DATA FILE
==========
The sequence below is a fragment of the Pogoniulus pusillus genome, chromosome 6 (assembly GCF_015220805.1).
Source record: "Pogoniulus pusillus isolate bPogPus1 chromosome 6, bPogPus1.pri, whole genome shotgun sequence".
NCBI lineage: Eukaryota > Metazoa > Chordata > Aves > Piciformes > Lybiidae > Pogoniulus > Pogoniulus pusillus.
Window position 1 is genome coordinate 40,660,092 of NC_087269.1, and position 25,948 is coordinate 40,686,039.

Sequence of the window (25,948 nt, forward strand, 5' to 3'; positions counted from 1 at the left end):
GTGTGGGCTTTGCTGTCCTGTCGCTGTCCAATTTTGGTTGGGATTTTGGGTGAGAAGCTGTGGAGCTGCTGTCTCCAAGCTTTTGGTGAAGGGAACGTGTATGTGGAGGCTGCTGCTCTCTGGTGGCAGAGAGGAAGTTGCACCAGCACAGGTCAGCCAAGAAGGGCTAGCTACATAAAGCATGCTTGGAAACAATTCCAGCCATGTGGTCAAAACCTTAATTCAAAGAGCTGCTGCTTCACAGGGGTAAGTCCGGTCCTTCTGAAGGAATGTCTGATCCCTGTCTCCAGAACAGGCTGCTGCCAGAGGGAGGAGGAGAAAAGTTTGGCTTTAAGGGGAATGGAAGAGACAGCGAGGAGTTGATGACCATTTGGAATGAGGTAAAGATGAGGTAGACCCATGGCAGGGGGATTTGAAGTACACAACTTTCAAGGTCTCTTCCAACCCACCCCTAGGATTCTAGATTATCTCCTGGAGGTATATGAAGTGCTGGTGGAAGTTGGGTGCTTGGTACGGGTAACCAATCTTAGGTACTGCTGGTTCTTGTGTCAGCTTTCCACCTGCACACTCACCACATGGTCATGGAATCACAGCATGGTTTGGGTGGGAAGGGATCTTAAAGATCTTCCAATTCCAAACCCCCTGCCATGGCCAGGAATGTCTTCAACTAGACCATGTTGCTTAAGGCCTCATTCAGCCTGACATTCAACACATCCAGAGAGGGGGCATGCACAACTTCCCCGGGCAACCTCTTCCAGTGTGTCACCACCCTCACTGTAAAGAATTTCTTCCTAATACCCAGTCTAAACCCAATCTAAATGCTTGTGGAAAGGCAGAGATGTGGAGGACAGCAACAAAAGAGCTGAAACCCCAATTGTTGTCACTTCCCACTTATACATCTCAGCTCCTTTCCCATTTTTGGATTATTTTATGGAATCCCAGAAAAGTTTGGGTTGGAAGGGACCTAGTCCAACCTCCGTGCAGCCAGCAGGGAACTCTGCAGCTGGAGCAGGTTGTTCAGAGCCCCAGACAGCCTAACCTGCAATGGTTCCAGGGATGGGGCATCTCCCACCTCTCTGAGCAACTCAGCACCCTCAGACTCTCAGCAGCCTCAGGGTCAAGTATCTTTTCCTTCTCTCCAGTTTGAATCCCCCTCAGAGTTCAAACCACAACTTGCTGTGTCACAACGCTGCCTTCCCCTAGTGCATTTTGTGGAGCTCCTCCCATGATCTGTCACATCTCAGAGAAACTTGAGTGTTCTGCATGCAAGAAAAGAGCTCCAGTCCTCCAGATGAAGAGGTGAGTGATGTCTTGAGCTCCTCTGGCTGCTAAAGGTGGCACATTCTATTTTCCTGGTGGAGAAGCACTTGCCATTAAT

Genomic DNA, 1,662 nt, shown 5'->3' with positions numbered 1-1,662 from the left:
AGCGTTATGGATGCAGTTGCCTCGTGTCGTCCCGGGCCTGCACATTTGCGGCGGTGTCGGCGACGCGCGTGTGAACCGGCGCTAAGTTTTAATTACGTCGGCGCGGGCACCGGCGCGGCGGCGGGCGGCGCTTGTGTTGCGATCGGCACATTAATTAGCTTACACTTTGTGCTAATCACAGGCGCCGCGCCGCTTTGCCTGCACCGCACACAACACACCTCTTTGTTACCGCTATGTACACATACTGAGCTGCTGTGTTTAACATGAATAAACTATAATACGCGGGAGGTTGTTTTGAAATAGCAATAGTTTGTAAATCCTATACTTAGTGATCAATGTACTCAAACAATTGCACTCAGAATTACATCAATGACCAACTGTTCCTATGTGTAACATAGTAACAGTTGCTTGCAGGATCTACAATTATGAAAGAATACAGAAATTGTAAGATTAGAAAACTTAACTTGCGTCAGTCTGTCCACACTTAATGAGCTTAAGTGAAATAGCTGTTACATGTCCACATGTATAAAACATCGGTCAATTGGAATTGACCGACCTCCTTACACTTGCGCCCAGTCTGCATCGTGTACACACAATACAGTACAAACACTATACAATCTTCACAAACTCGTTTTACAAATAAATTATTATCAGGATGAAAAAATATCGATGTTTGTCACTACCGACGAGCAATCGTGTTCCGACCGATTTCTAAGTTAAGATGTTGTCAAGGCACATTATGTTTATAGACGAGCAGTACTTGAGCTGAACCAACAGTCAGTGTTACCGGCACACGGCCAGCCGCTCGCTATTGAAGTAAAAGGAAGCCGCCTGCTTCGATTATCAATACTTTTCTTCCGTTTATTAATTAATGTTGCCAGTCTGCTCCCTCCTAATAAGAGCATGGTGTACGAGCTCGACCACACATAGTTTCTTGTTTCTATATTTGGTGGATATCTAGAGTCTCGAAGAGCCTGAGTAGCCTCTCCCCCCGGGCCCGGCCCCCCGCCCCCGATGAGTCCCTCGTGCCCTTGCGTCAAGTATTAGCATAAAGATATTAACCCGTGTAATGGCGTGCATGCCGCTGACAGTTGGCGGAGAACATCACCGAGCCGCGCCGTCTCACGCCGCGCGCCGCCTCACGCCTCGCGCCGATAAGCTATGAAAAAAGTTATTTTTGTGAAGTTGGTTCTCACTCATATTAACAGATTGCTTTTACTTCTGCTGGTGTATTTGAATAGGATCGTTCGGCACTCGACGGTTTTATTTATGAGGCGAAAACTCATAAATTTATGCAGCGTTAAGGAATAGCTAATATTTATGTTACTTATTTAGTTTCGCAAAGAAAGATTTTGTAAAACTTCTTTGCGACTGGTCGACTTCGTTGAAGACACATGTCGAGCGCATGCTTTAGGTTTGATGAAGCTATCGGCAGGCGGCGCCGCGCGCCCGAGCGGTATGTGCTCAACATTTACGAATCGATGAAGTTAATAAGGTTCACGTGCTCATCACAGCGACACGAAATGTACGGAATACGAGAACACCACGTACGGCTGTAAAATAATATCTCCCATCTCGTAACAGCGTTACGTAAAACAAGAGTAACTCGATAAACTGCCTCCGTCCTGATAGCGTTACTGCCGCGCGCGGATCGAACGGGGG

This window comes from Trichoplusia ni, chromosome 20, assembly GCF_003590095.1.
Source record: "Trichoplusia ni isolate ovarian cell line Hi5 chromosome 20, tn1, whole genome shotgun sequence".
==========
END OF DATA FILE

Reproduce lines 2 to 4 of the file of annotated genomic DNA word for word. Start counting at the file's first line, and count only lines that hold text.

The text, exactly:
Source record: "Pogoniulus pusillus isolate bPogPus1 chromosome 6, bPogPus1.pri, whole genome shotgun sequence".
NCBI lineage: Eukaryota > Metazoa > Chordata > Aves > Piciformes > Lybiidae > Pogoniulus > Pogoniulus pusillus.
Window position 1 is genome coordinate 40,660,092 of NC_087269.1, and position 25,948 is coordinate 40,686,039.